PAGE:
For subsequent results, we defineΦ0(t)=∫t∞[p(s)-k|h(s)|]Δs,t≥T,
where k is a positive constant. It is noted that, if (2.71) and (2.72) hold, then Φ0(t) is finite for any k. Assume that Φ0(t)>0 for sufficiently large t. Define, for a positive integer n and a positive constant ρ, the following functions:Φ1(t)=∫σ(t)∞[Φ0(s)]2r(s)Δs,Φn+1(t)=∫σ(t)∞[Φ0(s)+ρΦn(s)]2r(s)Δs.
We introduce the following condition.

Condition (A).

For every ρ>0, there exists a positive integer N such that Φn(t) is finite for n=1,2,…,N-1 and ΦN(t) is infinite.

Theorem 2.7.

Suppose that (2.71), (2.72), and Condition (A) hold. Then, every solution x(t) of (2.70) is either oscillatory or satisfies
liminft→∞x(t)=0.

Proof.

Suppose on the contrary that x(t) is a nonoscillatory solution of (2.70) and liminft→∞|x(t)|>0. Without loss of generality, let x(t) be eventually positive. By Lemma 2.6, x(t) satisfies (2.73) and (2.74). Further, there exist t1≥T and m>0 such that x(t)≥m for t≥t1. Let
Φ0(t)=∫t∞[p(s)-|h(s)|mγ]Δs.
Then, from (2.74) we find
r(t)xΔ(t)xγ(σ(t))≥Φ0(t)+∫σ(t)∞r(s)γ∫01[xh(s)]γ-1dh[xΔ(s)]2xγ(s)xγ(σ(s))Δs≥Φ0(t)>0,
for t≥t1. From (2.80), we get
xΔ(t)≥Φ0(t)xγ(σ(t))r(t)>0,t≥t1.
Applying (2.81) and noticing that γ>1, we find for t≥t1∫σ(t)∞r(s)γ∫01[xh(s)]γ-1dh[xΔ(s)]2xγ(s)xγ(σ(s))Δs≥∫σ(t)∞γ[x(s)]γ-1[Φ0(s)xγ(σ(s))]2r(s)xγ(s)xγ(σ(s))Δs≥γmγ-1∫σ(t)∞[Φ0(s)]2r(s)Δs=γmγ-1Φ1(t).
If N=1 in Condition (A), then the right side of (2.82) is infinite. This is a contradiction to (2.73).

Next, it follows from (2.80) and (2.82) that
r(t)xΔ(t)xγ(σ(t))≥Φ0(t)+γmγ-1Φ1(t).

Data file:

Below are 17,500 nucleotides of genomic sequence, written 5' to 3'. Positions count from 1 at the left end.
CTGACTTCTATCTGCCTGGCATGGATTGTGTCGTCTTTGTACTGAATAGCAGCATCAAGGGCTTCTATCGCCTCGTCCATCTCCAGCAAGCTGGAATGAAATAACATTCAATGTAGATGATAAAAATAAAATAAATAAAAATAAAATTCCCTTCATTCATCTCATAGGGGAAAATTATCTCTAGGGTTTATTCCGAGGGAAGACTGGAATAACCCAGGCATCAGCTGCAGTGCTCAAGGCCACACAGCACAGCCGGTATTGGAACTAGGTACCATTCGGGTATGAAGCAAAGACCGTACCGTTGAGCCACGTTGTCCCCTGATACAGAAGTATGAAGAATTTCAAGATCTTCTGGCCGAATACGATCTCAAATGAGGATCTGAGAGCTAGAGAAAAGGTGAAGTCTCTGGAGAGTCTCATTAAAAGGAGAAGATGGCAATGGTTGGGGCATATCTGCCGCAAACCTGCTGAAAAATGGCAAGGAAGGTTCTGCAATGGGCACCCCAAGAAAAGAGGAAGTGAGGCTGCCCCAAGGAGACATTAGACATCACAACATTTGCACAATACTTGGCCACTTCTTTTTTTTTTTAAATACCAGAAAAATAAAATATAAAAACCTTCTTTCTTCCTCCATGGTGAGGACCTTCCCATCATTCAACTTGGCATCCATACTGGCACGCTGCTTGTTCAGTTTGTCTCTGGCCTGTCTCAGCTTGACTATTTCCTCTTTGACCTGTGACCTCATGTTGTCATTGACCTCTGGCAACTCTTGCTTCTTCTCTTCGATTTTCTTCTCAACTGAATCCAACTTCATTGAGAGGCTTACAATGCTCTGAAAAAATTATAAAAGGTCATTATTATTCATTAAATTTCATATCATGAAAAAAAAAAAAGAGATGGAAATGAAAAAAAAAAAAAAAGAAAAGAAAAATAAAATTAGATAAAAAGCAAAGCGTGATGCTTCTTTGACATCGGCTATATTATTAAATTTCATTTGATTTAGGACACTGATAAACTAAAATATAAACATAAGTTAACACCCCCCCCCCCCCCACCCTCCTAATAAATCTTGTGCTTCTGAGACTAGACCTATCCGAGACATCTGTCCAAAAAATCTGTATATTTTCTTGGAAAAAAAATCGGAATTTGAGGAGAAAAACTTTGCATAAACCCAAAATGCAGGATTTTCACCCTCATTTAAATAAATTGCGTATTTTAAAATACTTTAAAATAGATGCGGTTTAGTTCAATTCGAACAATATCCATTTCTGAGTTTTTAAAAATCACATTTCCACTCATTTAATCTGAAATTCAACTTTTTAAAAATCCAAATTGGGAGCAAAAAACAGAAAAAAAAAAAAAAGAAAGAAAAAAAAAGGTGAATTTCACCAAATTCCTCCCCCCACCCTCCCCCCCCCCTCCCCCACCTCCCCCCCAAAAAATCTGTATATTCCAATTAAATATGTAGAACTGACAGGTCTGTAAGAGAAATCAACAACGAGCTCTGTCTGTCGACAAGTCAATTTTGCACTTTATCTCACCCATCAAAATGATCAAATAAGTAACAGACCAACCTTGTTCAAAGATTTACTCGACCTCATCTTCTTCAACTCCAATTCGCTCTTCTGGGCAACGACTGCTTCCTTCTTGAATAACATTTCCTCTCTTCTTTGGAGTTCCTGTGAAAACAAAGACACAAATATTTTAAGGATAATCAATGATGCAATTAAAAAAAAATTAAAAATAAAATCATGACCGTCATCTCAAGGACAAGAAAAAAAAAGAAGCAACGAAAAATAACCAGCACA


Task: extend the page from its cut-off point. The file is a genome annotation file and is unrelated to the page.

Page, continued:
Using a similar technique and relations (2.83), we get
∫σ(t)∞r(s)γ∫01[xh(s)]γ-1dh[xΔ(s)]2xγ(s)xγ(σ(s))Δs≥γmγ-1∫σ(t)∞[Φ0(s)+γmγ-1Φ1(s)]2r(s)Δs=γmγ-1Φ2(t),t≥t1.
If N=2 in Condition (A), then the right side of (2.84) is infinite. This again contradicts (2.73).

A similar argument yields a contradiction for any integer N>2. This completes the proof of the theorem.

Example 2.8.

We have
Δ2x(n)+(an1+c+b(-1)nnc)|x(n+1)|γsgnx(n+1)=0,γ>1,
where b>0, c>1, and a/c>b/2. It is easy to see that
∑k=n∞1k1+c≥∫n∞1t1+cdt=1cnc.
By [5], we have ∑k=n∞(-1)n/nc~(-1)n/2nc. So,
∑k=n∞(-1)kkc=[1+o(1)](-1)n2nc.
Using (2.86) and (2.87), we get that, for large n,
P(n)=∑k=n∞(ak1+c+b(-1)kkc)≥(a/c)+(b/2)[1+o(1)](-1)nnc>0.
By Theorem 2.2, each nonoscillatory solution x(t) of (2.85) satisfies exactly one of the following three asymptotic properties:
limn→∞x(n)=c≠0,limn→∞x(n)n=0,limn→∞x(n)=±∞,limn→∞x(n)n=c≠0.

Acknowledgment

The paper is supported by the National Natural Science Foundation of China (no. 10971232).

BaoguoB.ErbeL.PetersonA.Kiguradze-type oscillation theorems for second order superlinear dynamic equations on time scalesBohnerM.PetersonA.NaitoM.Nonoscillatory solutions of second order differential equations with integrable coefficientsWongJ. S. W.Oscillation criteria for second order nonlinear differential equations with integrable coefficientsErbeL.BaoguoJ.PetersonA.Nonoscillation for second order sublinear dynamic equations on time scales